Who would have thought that the King of Kings would come to earth in the most humble of surroundings – in a stable, where the animals find shelter? Jesus, who throughout His earthly life was the model of humility, encouraged all of us to take up our yoke and come after Him, “for I am meek and lowly in heart:” (Matthew 11:29). It was Christ who reminded us – while speaking to perhaps one of the most prideful groups of His day, the Pharisees – “whosoever exalteth himself shall be abased; and he that humbleth himself shall be exalted.” (Luke 14:11) Humility was one of the most incredible characteristics of Christ, and yet how often we fail to consider it during the Christmas season. Oh that our journey through advent will bring us closer to Christ. He is, after all, the reason for the season.

Originally published as “The reason for the season.” Independent Plus. December 12, 2019: 5. Print. Web.

Thursday

4

November 2021

0

COMMENTS

Countenance Sharpeners

Written by , Posted in Christian Living, Published Work

"And let us consider one another to provoke unto love and to good works:" Hebrews 10:24 | Read more of Coutenance Sharpeners on hopereflected.com

The victor’s material

In Biblical times, iron was the victor’s material for weapons of war. We read in Judges that Judah could not defeat the Philistines of the valley “because they had chariots of iron.” (1:19). Before the days of steel, iron was popular for the making of swords and other weapons, because it was stronger and could be sharpened better than other prominent metals of the time period.

"Iron sharpeneth iron; so a man sharpeneth the countenance of his friend." Proverbs 27:17 | Read more on hopereflected.com

Sharpening is important

In woodworking, a dull blade can ruin a good piece of wood. In the kitchen, an unsharpened knife can cause serious injury to the person using it. King Solomon wrote in Proverbs 27:17 that as “Iron sharpeneth iron; so a man sharpeneth the countenance of his friend.” Good friends help to keep each other sharp. You know the feeling when you finish a conversation with a good friend, and you feel better, lighter, and refreshed? That is the countenance sharpening that Solomon referred to. True friends help to refine, encourage us to grow in wisdom, and point us to the Lord. “And let us consider one another to provoke unto love and to good works:” (Hebrews 10:24). True friends prepare us for action.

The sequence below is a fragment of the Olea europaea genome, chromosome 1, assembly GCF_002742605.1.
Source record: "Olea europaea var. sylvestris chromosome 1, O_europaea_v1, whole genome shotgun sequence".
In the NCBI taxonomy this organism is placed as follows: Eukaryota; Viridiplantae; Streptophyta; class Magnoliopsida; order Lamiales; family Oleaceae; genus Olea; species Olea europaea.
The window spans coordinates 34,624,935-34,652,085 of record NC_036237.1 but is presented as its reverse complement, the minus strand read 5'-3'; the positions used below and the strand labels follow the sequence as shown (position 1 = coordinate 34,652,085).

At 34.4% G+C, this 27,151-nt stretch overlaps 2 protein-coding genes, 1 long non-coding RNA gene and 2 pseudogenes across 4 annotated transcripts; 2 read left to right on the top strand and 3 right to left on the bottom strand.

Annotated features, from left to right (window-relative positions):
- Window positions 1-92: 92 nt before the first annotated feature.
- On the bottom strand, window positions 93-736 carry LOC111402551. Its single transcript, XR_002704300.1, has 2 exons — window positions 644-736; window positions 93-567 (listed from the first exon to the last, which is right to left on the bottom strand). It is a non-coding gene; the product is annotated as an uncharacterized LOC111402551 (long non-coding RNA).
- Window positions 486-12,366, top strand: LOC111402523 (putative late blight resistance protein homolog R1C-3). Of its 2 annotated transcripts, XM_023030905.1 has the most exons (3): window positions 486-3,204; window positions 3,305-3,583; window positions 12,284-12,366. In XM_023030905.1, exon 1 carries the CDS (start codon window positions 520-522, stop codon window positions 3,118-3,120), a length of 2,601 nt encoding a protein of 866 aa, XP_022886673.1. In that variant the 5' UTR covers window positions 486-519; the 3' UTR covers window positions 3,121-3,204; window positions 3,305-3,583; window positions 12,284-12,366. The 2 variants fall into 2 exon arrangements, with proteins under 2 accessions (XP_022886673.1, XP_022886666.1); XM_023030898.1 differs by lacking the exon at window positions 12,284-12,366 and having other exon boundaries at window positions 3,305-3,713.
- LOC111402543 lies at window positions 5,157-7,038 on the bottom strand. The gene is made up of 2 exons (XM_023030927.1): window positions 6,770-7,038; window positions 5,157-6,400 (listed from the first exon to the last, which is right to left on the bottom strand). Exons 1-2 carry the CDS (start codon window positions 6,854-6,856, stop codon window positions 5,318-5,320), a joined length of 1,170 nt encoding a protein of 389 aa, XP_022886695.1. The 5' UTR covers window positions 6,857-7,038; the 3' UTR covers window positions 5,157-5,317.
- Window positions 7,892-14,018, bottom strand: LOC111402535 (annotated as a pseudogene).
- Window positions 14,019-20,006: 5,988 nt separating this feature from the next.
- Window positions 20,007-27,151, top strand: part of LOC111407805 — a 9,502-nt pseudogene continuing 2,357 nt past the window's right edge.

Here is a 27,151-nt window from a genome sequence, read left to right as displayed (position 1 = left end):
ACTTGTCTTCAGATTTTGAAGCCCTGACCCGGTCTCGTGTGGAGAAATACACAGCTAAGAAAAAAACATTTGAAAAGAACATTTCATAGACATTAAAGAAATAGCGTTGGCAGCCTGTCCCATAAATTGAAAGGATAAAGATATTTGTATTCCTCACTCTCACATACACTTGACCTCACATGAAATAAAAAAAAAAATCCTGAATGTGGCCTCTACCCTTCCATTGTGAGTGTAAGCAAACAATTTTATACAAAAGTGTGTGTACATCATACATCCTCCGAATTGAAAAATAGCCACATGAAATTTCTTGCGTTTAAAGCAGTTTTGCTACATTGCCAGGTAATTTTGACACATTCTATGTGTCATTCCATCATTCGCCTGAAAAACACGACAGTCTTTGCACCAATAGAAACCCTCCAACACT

Realignment and straightening

Many people have a knife set in their kitchen. A standard knife set usually includes an unusual-looking column of steel or ceramic. This tool is called a honing rod. Contrary to popular belief, a honing rod doesn’t actually sharpen knives. A honing rod is used to realign and straighten knife blades that have become blunt or curled. Beyond countenance sharpening, a good friend offers correction when we’re going astray. Paul wrote in 2 Timothy 4:2 that in addition to exhorting one another, we are to reprove and rebuke when necessary. Jesus Himself said that when a brother sins against us, we’re to “go and tell him his fault,” (Matthew 18:15). As much as we all need sharpening, we also need to be realigned and straightened out once in a while, too!

"True friends help to keep each other sharp. They help to refine, to encourage, and to grow." | Read more of Countenance Sharpeners on hopereflected.com

True friends point one another to Christ

Some commentaries suggest that to “sharpen” in Proverbs 27:17 is to antagonize or exasperate. A true friend doesn’t provoke; a true friend promotes others to be better people and most importantly points their friends toward Christ. Anything contrary to this is not friendship.